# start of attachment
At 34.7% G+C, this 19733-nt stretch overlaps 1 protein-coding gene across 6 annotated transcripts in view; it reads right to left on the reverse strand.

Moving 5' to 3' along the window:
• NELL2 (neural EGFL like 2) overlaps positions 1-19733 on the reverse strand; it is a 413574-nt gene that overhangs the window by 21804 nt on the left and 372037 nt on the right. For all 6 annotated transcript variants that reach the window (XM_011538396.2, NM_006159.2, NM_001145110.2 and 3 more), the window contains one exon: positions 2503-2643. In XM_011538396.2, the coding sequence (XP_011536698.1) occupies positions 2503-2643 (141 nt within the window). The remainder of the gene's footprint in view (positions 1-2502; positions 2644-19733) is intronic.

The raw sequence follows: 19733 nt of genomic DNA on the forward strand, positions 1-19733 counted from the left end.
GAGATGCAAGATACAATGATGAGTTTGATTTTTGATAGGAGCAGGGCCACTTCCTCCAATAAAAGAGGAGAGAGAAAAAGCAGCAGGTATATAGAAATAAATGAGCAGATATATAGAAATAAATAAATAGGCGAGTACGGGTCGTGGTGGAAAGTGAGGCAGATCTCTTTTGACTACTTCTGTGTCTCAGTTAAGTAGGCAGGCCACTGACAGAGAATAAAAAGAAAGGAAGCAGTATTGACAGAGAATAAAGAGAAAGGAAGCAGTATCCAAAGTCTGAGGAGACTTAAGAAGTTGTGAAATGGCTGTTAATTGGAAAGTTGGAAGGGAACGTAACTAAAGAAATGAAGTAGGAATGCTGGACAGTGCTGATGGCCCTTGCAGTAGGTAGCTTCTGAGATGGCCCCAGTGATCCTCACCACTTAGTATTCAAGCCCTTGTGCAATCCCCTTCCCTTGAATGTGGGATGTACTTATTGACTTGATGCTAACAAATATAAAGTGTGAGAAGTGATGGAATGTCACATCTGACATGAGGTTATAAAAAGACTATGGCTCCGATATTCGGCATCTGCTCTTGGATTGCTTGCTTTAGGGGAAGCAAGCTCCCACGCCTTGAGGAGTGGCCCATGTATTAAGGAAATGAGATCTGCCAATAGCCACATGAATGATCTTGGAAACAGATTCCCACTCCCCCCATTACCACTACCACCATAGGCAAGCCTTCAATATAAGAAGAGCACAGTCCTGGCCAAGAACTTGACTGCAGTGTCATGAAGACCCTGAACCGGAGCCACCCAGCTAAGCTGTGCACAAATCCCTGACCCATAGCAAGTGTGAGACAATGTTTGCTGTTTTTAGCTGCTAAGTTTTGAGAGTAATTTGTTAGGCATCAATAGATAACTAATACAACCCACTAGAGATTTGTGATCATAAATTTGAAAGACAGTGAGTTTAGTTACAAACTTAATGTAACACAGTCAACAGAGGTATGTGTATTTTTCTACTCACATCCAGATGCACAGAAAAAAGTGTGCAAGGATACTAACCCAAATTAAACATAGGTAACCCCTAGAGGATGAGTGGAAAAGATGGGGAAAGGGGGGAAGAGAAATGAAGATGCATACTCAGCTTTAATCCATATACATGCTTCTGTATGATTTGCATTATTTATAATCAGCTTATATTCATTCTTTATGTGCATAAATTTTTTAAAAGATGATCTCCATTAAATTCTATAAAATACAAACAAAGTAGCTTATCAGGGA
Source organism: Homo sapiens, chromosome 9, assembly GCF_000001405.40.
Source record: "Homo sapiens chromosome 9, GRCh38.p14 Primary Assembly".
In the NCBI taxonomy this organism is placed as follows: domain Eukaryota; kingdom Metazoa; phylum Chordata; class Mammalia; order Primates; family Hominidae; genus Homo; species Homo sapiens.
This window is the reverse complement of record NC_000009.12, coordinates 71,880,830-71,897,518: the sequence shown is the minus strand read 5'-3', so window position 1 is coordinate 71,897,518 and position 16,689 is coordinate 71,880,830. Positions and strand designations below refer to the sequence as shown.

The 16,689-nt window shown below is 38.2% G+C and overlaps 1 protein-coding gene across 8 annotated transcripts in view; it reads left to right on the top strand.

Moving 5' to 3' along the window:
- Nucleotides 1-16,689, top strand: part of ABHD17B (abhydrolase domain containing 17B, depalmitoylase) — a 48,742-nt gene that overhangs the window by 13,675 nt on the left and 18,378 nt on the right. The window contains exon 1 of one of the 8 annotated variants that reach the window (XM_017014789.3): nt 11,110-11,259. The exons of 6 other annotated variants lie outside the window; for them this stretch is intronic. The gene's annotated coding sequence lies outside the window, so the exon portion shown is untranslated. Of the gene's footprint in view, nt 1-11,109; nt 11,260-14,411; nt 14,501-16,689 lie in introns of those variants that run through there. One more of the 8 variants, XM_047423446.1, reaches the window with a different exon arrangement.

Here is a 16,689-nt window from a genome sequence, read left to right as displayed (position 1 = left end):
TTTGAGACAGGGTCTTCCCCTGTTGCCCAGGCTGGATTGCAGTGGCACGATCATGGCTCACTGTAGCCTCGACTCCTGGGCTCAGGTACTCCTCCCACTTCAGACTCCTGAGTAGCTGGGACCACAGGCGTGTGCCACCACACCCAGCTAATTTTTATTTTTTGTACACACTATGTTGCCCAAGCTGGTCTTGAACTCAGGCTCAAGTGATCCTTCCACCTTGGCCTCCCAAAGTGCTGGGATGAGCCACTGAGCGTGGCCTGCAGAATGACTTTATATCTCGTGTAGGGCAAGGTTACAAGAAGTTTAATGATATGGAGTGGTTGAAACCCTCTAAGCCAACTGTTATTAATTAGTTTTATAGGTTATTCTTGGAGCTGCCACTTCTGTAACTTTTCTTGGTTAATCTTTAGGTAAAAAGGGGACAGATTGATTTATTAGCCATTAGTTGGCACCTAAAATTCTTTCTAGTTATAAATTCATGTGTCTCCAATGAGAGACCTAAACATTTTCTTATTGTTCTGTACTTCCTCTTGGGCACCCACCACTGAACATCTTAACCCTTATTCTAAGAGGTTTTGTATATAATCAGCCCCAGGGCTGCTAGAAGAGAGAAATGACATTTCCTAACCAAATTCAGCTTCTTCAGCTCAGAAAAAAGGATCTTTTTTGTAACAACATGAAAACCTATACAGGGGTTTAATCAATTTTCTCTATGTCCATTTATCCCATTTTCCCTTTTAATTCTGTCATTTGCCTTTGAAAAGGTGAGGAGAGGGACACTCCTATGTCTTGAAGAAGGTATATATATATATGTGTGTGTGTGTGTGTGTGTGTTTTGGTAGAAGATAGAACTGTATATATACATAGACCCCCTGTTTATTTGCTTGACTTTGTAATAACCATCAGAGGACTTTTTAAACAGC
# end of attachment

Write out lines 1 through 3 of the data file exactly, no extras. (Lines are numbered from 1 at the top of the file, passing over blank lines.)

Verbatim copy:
At 34.7% G+C, this 19733-nt stretch overlaps 1 protein-coding gene across 6 annotated transcripts in view; it reads right to left on the reverse strand.

Moving 5' to 3' along the window:
• NELL2 (neural EGFL like 2) overlaps positions 1-19733 on the reverse strand; it is a 413574-nt gene that overhangs the window by 21804 nt on the left and 372037 nt on the right. For all 6 annotated transcript variants that reach the window (XM_011538396.2, NM_006159.2, NM_001145110.2 and 3 more), the window contains one exon: positions 2503-2643. In XM_011538396.2, the coding sequence (XP_011536698.1) occupies positions 2503-2643 (141 nt within the window). The remainder of the gene's footprint in view (positions 1-2502; positions 2644-19733) is intronic.